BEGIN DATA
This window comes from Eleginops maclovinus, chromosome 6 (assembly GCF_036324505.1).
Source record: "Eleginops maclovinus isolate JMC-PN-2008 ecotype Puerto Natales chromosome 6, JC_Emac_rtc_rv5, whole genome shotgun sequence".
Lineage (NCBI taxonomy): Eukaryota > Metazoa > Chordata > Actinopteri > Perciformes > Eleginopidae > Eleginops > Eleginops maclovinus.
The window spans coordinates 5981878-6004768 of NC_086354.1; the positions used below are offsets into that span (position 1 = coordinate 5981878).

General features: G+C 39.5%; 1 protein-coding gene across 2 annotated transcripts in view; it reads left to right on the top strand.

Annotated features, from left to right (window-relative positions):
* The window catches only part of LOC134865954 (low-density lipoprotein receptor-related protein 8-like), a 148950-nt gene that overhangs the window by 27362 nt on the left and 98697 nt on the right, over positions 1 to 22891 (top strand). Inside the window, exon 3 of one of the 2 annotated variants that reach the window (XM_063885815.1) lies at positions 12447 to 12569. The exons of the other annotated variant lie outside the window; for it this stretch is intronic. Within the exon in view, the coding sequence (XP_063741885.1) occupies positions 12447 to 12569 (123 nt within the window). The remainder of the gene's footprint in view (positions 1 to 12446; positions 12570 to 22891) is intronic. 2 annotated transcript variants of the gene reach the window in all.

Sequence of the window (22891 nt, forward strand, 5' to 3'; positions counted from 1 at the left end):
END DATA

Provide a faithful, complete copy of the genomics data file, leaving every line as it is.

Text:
This window comes from Eleginops maclovinus, chromosome 6 (assembly GCF_036324505.1).
Source record: "Eleginops maclovinus isolate JMC-PN-2008 ecotype Puerto Natales chromosome 6, JC_Emac_rtc_rv5, whole genome shotgun sequence".
Lineage (NCBI taxonomy): Eukaryota > Metazoa > Chordata > Actinopteri > Perciformes > Eleginopidae > Eleginops > Eleginops maclovinus.
The window spans coordinates 5981878-6004768 of NC_086354.1; the positions used below are offsets into that span (position 1 = coordinate 5981878).

General features: G+C 39.5%; 1 protein-coding gene across 2 annotated transcripts in view; it reads left to right on the top strand.

Annotated features, from left to right (window-relative positions):
* The window catches only part of LOC134865954 (low-density lipoprotein receptor-related protein 8-like), a 148950-nt gene that overhangs the window by 27362 nt on the left and 98697 nt on the right, over positions 1 to 22891 (top strand). Inside the window, exon 3 of one of the 2 annotated variants that reach the window (XM_063885815.1) lies at positions 12447 to 12569. The exons of the other annotated variant lie outside the window; for it this stretch is intronic. Within the exon in view, the coding sequence (XP_063741885.1) occupies positions 12447 to 12569 (123 nt within the window). The remainder of the gene's footprint in view (positions 1 to 12446; positions 12570 to 22891) is intronic. 2 annotated transcript variants of the gene reach the window in all.

Sequence of the window (22891 nt, forward strand, 5' to 3'; positions counted from 1 at the left end):